Saturday, June 27, 2009

Royal Guardians Profile: The Qing Imperial Guards Brigade

When the Manchurians took power in China and established the "Great Pure Dynasty" they imported their own system of military organization. Known as the Eight Banners the system was designed by the founder of the Qing, Emperor Nurhaci. Based on the tribal-clan structure of the Manchu's nomadic society it allowed large and well trained armies to be gathered very quickly and put directly into action. The Eight Banners included Manchu, Mongol and Han troops though eventually the sheer number of Han soldiers necessitated forming them into their own army. However, the Eight Banners always remained the reliable central core of the Qing Imperial Army. In time they became more professional and more modernly trained. However, from the outset, the Emperor selected the very best warriors from each of the Eight Banners to serve as his guards and personal troops in the Forbidden Purple City. This elite force became known as the Imperial Guards Brigade and they were charged with the personal security of the Emperor and ensuring that no one violated the sacred confines of the Forbidden City and live to tell about it. These forces served throughout the life of the Qing Dynasty and many if not most remained loyal to the Manchu Emperor even after the fall of the dynasty and the establishment of the republic. Many were on hand when the last Emperor was enthroned as Emperor of Manchukuo though in that political entity the Emperor had a new and more modern Imperial Guard that was kept under close watch by the Japanese.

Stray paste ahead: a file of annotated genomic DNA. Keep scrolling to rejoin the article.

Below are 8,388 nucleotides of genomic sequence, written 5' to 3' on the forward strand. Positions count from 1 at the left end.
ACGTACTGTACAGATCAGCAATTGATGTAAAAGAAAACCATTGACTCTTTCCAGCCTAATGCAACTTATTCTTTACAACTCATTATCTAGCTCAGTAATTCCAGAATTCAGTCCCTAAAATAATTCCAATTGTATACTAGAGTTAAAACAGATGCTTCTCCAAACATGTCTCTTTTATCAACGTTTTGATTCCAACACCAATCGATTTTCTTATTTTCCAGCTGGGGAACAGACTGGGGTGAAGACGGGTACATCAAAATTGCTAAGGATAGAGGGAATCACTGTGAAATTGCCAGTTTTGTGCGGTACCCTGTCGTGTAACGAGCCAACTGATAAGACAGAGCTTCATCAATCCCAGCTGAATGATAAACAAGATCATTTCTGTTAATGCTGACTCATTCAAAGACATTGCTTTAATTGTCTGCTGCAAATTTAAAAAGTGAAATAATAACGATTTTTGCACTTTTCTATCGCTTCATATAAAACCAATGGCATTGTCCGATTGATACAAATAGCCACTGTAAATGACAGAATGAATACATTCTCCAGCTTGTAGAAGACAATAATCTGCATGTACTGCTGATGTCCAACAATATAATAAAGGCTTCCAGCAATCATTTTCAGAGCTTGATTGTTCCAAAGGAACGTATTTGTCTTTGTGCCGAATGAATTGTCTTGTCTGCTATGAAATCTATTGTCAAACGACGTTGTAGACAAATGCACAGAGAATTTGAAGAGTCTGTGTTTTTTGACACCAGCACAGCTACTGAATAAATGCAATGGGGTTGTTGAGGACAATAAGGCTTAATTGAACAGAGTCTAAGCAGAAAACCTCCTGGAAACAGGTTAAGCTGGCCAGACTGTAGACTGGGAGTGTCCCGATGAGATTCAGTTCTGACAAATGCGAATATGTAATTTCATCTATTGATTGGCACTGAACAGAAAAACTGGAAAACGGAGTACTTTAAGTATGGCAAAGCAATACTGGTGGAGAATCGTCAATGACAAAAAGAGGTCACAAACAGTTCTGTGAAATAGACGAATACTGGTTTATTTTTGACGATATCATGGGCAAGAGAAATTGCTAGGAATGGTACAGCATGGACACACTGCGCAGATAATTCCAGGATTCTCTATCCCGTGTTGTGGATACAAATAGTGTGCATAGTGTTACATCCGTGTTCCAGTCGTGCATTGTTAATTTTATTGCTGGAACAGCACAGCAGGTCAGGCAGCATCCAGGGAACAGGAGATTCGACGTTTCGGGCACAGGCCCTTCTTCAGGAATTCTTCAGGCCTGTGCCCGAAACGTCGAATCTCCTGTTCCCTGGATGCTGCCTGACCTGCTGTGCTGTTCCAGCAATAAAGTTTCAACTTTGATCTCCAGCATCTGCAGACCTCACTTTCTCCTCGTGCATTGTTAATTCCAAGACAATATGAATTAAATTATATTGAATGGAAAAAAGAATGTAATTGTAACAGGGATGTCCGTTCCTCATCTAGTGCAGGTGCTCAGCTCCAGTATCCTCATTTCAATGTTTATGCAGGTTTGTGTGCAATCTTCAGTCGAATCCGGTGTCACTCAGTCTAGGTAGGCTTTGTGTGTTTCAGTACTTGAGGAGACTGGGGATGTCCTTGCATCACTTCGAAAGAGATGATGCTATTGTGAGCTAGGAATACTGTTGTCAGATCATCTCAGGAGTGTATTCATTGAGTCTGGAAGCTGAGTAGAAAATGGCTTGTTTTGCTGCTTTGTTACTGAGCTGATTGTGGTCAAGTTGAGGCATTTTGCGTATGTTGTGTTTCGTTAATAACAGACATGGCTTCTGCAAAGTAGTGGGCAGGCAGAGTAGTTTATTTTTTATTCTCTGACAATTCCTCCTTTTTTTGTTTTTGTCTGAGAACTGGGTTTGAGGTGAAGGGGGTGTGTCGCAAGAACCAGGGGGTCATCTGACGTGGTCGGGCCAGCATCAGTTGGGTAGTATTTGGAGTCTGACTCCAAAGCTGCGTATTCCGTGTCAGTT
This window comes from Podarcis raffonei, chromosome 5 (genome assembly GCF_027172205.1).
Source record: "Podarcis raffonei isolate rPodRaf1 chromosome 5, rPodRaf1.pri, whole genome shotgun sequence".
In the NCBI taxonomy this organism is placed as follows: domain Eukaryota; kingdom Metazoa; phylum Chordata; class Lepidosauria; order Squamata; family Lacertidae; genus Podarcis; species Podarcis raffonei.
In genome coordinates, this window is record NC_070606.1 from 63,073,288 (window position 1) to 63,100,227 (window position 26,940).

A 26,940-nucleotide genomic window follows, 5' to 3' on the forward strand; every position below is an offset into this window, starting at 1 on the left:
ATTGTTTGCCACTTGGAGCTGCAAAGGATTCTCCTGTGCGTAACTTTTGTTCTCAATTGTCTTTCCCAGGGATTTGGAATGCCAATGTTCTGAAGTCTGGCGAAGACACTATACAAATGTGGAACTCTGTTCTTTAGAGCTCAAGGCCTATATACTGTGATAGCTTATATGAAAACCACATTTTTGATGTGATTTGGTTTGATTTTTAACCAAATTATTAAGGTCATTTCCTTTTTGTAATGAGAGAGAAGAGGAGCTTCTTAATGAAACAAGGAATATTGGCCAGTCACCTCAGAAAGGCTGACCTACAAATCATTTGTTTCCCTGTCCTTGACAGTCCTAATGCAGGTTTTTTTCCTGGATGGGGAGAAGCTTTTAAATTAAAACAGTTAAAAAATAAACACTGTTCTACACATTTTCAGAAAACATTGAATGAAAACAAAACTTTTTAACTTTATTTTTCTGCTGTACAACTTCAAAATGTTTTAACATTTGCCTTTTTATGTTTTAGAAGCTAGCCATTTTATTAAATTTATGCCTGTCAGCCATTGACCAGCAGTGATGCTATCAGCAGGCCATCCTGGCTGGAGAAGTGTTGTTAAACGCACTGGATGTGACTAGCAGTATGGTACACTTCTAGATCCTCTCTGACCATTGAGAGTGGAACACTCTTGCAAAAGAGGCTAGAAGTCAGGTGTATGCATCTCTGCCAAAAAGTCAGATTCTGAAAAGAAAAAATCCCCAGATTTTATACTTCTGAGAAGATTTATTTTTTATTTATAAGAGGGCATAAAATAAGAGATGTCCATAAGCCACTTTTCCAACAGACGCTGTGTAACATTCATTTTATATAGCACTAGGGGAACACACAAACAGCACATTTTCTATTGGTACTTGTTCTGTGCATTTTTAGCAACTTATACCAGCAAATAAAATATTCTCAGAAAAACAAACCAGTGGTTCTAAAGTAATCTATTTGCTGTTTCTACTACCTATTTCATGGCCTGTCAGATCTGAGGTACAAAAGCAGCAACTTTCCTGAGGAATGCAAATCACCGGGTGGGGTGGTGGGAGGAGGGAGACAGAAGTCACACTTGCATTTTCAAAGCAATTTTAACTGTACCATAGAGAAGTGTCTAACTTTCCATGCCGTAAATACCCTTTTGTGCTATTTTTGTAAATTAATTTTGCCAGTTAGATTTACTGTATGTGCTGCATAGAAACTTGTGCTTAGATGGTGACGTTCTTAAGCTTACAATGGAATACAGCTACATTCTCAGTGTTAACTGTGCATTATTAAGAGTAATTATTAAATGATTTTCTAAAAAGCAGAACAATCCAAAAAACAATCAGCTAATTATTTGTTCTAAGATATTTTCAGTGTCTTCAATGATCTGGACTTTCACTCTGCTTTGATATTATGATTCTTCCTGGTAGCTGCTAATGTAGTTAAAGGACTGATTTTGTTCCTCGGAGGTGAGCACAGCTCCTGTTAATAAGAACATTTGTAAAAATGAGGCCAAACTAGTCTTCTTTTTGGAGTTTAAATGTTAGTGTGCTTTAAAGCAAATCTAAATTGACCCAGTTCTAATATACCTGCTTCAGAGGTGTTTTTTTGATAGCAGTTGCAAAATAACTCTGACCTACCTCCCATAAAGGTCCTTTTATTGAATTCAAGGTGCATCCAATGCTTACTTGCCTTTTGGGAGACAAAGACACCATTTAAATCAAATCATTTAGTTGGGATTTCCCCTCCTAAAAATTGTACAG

1. I have a question that maybe you could help with. I'm writing a story that takes place in the area of 1870-1900. Did the Qing Imperial Guards carry rifles at that time, or were they still using swords and bows? Thanks for any info you can give.

  2. They may have had access to modern weapons, but just from what I have seen their primary weapons were still the traditional variety. I would assume they had them but I've never seen any pictures or photos of Imperial guards with modern weapons until the Manchukuo-regime in WW2. The banner system was very tradition-minded and that was certainly even moreso the case when it came to service in the Forbidden City.

  3. thanks a ton! Your info is super useful. ^^


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